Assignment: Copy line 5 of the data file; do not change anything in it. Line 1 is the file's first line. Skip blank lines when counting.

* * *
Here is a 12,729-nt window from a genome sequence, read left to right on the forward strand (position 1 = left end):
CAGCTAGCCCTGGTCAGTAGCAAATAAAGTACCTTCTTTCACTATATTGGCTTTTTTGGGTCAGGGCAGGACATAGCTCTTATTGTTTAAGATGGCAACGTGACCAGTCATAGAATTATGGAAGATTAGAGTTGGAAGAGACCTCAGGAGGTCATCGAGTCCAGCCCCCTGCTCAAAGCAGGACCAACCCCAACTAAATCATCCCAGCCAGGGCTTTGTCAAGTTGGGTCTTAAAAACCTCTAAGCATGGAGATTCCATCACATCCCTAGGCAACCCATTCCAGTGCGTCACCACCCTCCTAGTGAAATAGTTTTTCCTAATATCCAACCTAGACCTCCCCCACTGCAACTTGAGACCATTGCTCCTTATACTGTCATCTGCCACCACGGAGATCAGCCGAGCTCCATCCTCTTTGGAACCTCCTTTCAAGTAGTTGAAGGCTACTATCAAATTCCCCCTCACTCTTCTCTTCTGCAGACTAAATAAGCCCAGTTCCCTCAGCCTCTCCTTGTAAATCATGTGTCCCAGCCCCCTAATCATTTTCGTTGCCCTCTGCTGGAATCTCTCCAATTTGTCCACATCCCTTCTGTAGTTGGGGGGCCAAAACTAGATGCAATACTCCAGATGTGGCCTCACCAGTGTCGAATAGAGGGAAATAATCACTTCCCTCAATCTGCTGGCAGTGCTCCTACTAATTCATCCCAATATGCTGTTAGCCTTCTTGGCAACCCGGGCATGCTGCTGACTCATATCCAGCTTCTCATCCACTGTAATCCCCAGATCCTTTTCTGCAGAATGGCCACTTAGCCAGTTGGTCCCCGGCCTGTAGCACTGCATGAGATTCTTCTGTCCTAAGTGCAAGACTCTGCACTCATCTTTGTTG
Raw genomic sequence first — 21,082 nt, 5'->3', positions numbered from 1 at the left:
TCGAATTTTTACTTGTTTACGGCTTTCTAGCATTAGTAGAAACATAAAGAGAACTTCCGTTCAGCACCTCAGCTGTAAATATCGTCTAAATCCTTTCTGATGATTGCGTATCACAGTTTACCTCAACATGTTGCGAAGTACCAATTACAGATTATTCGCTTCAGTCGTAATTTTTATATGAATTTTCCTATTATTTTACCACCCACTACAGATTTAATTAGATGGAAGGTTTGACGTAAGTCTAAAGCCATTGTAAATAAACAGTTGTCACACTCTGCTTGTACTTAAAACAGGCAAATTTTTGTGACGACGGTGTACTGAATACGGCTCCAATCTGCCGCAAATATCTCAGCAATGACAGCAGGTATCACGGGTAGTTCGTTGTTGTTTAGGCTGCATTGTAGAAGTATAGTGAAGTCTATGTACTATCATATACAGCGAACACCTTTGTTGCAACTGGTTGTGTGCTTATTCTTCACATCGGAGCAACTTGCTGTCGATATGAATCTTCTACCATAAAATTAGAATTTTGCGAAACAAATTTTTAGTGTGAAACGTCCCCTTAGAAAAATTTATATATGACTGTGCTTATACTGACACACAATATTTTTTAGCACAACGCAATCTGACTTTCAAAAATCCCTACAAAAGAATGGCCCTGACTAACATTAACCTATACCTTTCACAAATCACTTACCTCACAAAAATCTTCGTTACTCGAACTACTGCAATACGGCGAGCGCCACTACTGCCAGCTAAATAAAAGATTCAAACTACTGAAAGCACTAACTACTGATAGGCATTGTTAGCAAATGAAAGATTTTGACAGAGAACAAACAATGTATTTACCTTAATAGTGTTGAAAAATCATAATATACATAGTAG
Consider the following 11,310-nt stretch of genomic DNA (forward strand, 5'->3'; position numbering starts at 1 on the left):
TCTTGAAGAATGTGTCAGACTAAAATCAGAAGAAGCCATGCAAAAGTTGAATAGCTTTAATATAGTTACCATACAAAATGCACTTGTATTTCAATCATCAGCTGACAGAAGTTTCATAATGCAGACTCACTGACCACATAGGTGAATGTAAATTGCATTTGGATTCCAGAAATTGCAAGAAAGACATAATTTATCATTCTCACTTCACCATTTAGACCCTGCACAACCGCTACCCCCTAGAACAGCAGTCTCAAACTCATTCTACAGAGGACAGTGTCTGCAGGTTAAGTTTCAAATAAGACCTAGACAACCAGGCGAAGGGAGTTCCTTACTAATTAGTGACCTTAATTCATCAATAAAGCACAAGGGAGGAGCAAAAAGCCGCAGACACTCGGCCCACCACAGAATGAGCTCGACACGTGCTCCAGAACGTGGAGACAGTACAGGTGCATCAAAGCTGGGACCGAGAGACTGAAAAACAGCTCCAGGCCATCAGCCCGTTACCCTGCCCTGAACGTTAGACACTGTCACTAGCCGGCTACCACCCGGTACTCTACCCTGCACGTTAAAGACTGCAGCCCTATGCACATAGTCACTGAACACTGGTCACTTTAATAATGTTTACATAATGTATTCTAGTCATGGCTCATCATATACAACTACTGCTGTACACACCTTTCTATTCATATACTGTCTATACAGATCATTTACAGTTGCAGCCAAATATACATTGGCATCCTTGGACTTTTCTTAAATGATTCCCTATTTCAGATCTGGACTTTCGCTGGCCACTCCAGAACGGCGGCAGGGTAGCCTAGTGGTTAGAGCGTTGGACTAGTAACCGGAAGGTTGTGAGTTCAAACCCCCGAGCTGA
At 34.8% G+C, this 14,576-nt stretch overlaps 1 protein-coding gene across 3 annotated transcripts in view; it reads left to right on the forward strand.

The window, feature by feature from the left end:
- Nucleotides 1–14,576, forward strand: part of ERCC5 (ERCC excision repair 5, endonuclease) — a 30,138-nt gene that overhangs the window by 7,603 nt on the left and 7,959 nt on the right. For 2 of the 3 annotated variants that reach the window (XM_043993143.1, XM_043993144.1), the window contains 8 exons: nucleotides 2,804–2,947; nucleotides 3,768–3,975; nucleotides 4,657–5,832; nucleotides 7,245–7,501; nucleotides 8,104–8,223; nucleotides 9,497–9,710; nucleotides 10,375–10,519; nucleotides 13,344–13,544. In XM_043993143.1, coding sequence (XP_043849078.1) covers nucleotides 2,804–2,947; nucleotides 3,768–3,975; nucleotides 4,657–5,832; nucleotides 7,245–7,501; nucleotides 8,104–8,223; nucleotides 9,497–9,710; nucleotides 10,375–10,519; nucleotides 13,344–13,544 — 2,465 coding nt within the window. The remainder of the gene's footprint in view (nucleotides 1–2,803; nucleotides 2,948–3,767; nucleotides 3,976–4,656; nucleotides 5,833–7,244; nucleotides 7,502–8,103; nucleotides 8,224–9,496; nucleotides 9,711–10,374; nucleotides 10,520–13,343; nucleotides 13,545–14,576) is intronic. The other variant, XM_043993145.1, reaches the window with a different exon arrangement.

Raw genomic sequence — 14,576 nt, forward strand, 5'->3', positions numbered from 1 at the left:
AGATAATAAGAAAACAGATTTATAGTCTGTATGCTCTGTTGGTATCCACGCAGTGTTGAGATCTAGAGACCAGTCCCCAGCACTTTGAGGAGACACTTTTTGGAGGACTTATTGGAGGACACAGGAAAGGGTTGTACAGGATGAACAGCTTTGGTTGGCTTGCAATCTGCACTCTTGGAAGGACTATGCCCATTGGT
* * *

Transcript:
Consider the following 11,310-nt stretch of genomic DNA (forward strand, 5'->3'; position numbering starts at 1 on the left):